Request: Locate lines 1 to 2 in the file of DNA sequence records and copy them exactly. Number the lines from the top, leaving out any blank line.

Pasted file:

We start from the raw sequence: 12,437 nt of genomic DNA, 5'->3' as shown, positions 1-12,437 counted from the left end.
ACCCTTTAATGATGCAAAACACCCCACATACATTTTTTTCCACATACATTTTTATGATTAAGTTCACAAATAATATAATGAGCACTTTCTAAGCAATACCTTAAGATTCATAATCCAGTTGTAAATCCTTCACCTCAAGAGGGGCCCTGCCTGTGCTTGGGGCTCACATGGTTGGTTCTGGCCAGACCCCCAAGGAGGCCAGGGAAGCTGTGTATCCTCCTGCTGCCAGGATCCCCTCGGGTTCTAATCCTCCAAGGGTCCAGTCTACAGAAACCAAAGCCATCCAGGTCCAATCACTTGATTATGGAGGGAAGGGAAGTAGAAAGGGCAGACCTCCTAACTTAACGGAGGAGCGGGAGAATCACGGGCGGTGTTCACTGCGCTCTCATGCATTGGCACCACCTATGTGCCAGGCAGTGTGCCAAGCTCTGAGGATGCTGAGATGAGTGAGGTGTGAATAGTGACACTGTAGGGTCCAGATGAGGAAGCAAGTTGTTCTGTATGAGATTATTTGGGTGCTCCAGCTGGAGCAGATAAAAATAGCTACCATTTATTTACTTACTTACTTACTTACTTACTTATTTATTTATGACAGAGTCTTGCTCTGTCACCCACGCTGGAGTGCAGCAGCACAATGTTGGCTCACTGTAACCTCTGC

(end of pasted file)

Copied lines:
We start from the raw sequence: 12,437 nt of genomic DNA, 5'->3' as shown, positions 1-12,437 counted from the left end.
ACCCTTTAATGATGCAAAACACCCCACATACATTTTTTTCCACATACATTTTTATGATTAAGTTCACAAATAATATAATGAGCACTTTCTAAGCAATACCTTAAGATTCATAATCCAGTTGTAAATCCTTCACCTCAAGAGGGGCCCTGCCTGTGCTTGGGGCTCACATGGTTGGTTCTGGCCAGACCCCCAAGGAGGCCAGGGAAGCTGTGTATCCTCCTGCTGCCAGGATCCCCTCGGGTTCTAATCCTCCAAGGGTCCAGTCTACAGAAACCAAAGCCATCCAGGTCCAATCACTTGATTATGGAGGGAAGGGAAGTAGAAAGGGCAGACCTCCTAACTTAACGGAGGAGCGGGAGAATCACGGGCGGTGTTCACTGCGCTCTCATGCATTGGCACCACCTATGTGCCAGGCAGTGTGCCAAGCTCTGAGGATGCTGAGATGAGTGAGGTGTGAATAGTGACACTGTAGGGTCCAGATGAGGAAGCAAGTTGTTCTGTATGAGATTATTTGGGTGCTCCAGCTGGAGCAGATAAAAATAGCTACCATTTATTTACTTACTTACTTACTTACTTACTTATTTATTTATGACAGAGTCTTGCTCTGTCACCCACGCTGGAGTGCAGCAGCACAATGTTGGCTCACTGTAACCTCTGC